^^this video effectively killed all my interest in the news forever, and I couldn't even watch the whole thing. First it starts off with that whole huge lead-in segment,

    "A new study conducted by the National Eye Institute shows that the rate of nearsightedness or myopia in America has increased from 25% in the 1970s to a staggering 41% this decade..... This current study didn't examine possible causes, but experts say factors include genetics, or perhaps a lack of outdoor light. Another possible reason? An increase in 'near-work' [cue background images of people sending text messages]"

    And then shortly after, while talking to the scientist...

    "You say that this study does not, uh, did not look at the causes of this nearsightedness... but there's something in the paper this morning that's kind of astonishing. Shows that in the last year there were 110 billion text messages... double the year before that. So we see these trends happening, at the same time. What do you think of this theory that there's some connection here?"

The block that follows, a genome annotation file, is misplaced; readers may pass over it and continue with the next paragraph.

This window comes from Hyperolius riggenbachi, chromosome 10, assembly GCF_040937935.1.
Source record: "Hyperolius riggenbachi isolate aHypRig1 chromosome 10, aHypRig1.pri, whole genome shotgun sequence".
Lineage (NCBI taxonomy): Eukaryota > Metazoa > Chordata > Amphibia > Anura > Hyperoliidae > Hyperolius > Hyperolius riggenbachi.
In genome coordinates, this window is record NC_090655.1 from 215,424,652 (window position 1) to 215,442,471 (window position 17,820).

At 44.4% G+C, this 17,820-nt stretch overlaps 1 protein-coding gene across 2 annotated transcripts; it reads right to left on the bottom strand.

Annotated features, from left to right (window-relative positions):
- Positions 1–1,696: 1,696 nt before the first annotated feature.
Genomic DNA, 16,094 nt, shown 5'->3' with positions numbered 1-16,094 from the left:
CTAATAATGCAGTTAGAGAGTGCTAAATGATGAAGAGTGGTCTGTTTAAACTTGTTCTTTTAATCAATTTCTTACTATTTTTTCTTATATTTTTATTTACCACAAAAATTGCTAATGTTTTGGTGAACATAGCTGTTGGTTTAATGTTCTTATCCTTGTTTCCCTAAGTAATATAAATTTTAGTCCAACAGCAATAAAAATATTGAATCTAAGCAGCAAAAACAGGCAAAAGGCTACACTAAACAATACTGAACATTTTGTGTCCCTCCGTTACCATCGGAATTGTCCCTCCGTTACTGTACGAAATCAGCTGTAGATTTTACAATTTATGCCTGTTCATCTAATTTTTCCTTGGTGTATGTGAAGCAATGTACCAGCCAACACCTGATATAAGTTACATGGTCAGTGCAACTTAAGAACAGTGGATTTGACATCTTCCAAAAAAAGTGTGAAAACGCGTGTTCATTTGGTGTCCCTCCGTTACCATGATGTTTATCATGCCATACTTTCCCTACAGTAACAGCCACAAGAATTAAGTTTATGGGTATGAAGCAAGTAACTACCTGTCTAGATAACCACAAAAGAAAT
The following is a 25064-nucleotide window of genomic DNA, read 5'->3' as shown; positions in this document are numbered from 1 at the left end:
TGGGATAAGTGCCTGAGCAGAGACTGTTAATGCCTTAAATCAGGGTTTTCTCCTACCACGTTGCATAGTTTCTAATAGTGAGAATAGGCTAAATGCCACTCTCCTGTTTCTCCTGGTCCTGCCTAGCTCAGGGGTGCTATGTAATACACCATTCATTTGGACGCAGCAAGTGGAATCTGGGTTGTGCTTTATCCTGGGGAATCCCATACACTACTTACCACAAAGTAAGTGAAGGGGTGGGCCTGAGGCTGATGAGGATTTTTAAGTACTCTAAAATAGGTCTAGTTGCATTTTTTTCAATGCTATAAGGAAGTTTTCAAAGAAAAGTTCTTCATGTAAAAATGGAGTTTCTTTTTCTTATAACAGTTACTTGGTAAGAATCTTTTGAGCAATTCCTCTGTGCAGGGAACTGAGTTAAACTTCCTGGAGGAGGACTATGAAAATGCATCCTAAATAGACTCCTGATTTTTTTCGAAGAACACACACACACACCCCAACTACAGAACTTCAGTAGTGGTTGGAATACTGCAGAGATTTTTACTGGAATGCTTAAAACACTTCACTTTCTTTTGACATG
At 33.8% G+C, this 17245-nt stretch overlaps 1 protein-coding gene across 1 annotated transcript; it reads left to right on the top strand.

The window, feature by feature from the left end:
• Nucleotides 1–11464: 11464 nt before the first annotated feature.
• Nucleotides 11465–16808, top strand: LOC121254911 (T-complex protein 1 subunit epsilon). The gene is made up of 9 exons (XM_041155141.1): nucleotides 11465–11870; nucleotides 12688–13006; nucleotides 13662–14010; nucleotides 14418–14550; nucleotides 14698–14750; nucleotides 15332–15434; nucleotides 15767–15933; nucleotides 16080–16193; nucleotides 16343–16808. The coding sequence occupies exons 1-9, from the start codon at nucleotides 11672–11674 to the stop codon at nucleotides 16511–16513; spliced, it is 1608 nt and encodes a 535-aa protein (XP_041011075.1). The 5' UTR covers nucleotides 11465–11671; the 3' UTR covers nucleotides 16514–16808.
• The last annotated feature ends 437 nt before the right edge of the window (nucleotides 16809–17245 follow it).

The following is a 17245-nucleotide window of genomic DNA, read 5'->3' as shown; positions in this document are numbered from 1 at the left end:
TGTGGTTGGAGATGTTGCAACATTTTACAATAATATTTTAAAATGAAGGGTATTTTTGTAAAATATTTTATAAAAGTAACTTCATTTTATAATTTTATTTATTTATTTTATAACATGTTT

oh... is that it? You see, apparently there's this theory that there's a connection between people sending text messages and their increasingly poor eyesight. Well at least they never said that the experts thought near-work had something to do with this--they just listed iit as a possible cause right alongside them. And I'm sure glad our theories concerning causes for things are at least built on thorough investigations, and not just an unrelated statistic gathered from another newspaper clipping. Wait... fuck.

    The reality is that 'science' is not the one speaking with authority. The media is speaking with authority, saying things in such a way that it sounds like scientists are. Even in the original post here... look at the graph: "authoritarian science phrases in print media". All the evidence of "science's authoritarian tone" came from media sources! Of course, I know that the media is driven by what people want to hear--so if they're starting to tell people what to do "in the name of science," it's only because people trust science and want clear/easy rules and explanations for things. Still, thanks, "Journal of the American Enterprise Institute", for respecting the entity enough to recognize that it exists apart from how portrayed by the media. Wait... nevermind. Somehow along the line the news has grown so saturated in its own egotism that it doesn't notice anymore. Fuck. You. News.